Comfort in the Stillness of Familiar Things
I practice a form of listening to sacred stillness known as centering prayer.
One of the four guidelines of centering prayer tells practitioners to begin by sitting comfortably. As my contemplative practice has grown and deepened through the years I have considered the value of comfort.
Some of us try to remind people it is important not to get too comfortable. The practice begins with sitting comfortably, not lying down or falling asleep.
How do we determine just how comfortable we want to be?
I have tried a variety of ways to find more helpful ways to get comfortable.
There are people who believe the best places to pray are formal ones. They take comfort in the fact people have prayed in the same spaces for hundreds of years or more. It is as if high, vaulted ceilings, wooden furniture, and special art helps us pray.
Much of the comfort I find listening to sacred stillness in formal comes from being informal. In my experience contemplative practices create their own familiarity.
Contemplative practices are more about familiar things than complex prayer structures.
It is a challenge for me to follow specific steps while wearing formal, fancy clothes, which is neither comfortable nor contemplative. There are too many voices telling me to obey the rules or sit up straight.
I find comfort in the stillness of familiar things.
We settle ourselves into sitting comfortably and become more open to spiritual life. Whether we are wearing familiar clothes or sitting in a familiar chair, the comfort we find attracts us.
Listening to sacred stillness fits us like our favorite pair of jeans or a jacket which is broken in well.
When spiritual life wraps us in the familiar blanket of sacred stillness we become comfortable.
One of My Familiar Things is a Chair
While I was in high school, my parents bought a new chair. It was obviously from a specific point in time, apparently designed to be out of fashion as soon as possible. At the same time, it was a solid example of Midwestern craft and built to last.
The chair remained with my parents while I was in college and became the favorite spot of one of their cats. It first moved with me while I was in graduate school because it was familiar, functional, and I did not need to pay for it.
It was a comfortable chair, though a little ugly. The arms were in the right spot; supportive for leaning an elbow and not too high for resting a leg. It had a good, solid back, and the seat was welcoming in exactly the right way.
The chair began to acquire various accessories; several different wraps and throws, a serape from Mexico, and a changing array of footstools. It lived in different places in Wisconsin and then made the trip to Washington, DC. A couple of years there and it resettled in Chicago. After several years in Chicago, it headed back to Washington. A few more years later the chair moved with me to Southern California.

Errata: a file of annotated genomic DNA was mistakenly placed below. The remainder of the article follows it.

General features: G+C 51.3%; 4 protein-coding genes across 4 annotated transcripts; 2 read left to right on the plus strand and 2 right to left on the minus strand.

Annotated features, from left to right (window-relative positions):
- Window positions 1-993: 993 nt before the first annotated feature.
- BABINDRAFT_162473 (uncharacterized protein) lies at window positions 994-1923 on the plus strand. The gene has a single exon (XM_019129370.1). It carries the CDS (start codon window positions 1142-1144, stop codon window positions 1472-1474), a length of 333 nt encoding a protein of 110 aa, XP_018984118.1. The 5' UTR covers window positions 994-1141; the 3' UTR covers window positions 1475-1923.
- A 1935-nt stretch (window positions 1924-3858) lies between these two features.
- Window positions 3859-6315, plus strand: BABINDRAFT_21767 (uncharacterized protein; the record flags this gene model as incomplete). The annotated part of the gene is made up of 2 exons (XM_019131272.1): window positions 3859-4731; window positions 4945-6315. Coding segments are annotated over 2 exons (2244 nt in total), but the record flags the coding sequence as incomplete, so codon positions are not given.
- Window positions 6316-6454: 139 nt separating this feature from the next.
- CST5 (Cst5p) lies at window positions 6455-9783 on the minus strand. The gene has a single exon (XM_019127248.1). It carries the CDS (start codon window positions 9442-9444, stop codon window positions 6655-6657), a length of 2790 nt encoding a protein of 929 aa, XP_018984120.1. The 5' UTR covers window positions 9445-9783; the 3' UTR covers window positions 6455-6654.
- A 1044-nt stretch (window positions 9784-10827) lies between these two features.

My chair has had a little work. The springs have been replaced and it has been recovered. It has gone through several significant phases, just as I have. We have been through a lot together. It is probably the one thing that has been with me the longest.
That chair has become one of my most familiar things.
It is still a great place to read, pray, or sit looking out a window. I sit in the chair when I listen to people who come to me for spiritual direction.
Taking Comfort in the Stillness of Familiar Things
There are people who like to surround themselves with spiritual equipment when they pray. They seem to believe in the power of various pieces of prayer technology.
It is challenging for me to sit comfortably when I am surrounded by distractions. I take comfort in the stillness of familiar things.
Comfort is a significant part of a contemplative practice of listening to sacred stillness. I have prayed in places which were not particularly comfortable and needed to find the comfort to pray.
My chair is a great place to sit comfortably and pray. It has supported my practice over quite a few years. The back of the chair supports my back and its arms hold my arms comfortably. My feet rest comfortably on the floor.
I close my eyes and settle into practicing. The sacred stillness of familiar things envelopes me.
It is the stillness, not the familiar things, which draws my attention.
There is less distracting noise when I have known the familiar things for some time. The novelty of something new can whisper in my ears.
I sit comfortably in my chair and listen to sacred stillness.
We Are Not Distracted by Familiar Things
New things, or things I still want to acquire, are more distracting for me than familiar things.
The more I surround myself with familiar things, or things someone has given me, the more comfort I receive.
There is great comfort for me in using furniture I have known since high school. I prefer wearing familiar clothes.
Contemplative practices are about not getting in our own way. We settle ourselves and get comfortable, then open ourselves to spiritual life.
We listen to sacred stillness and allow it to live in us.
It is easy for us to let our days and nights slip through our fingers as we pay attention to something else. Some of us struggle so hard to hold onto what we have we make ourselves uncomfortable.
Familiar things welcome us to be who we are. Well worn and broken in, familiar things fit us. They are not trying to shape us or discipline us, to make us someone else.
We draw comfort from the stillness of familiar things.
Where will we find comfort in the stillness of familiar things today?
How can we take comfort in familiar things this week?
[Image by IainBuchanan]
Greg Richardson is a spiritual life mentor and coach in Southern California. He is a recovering attorney and a lay Oblate with New Camaldoli Hermitage near Big Sur, California. Greg’s website is StrategicMonk.com, and his email address is StrategicMonk@gmail.com.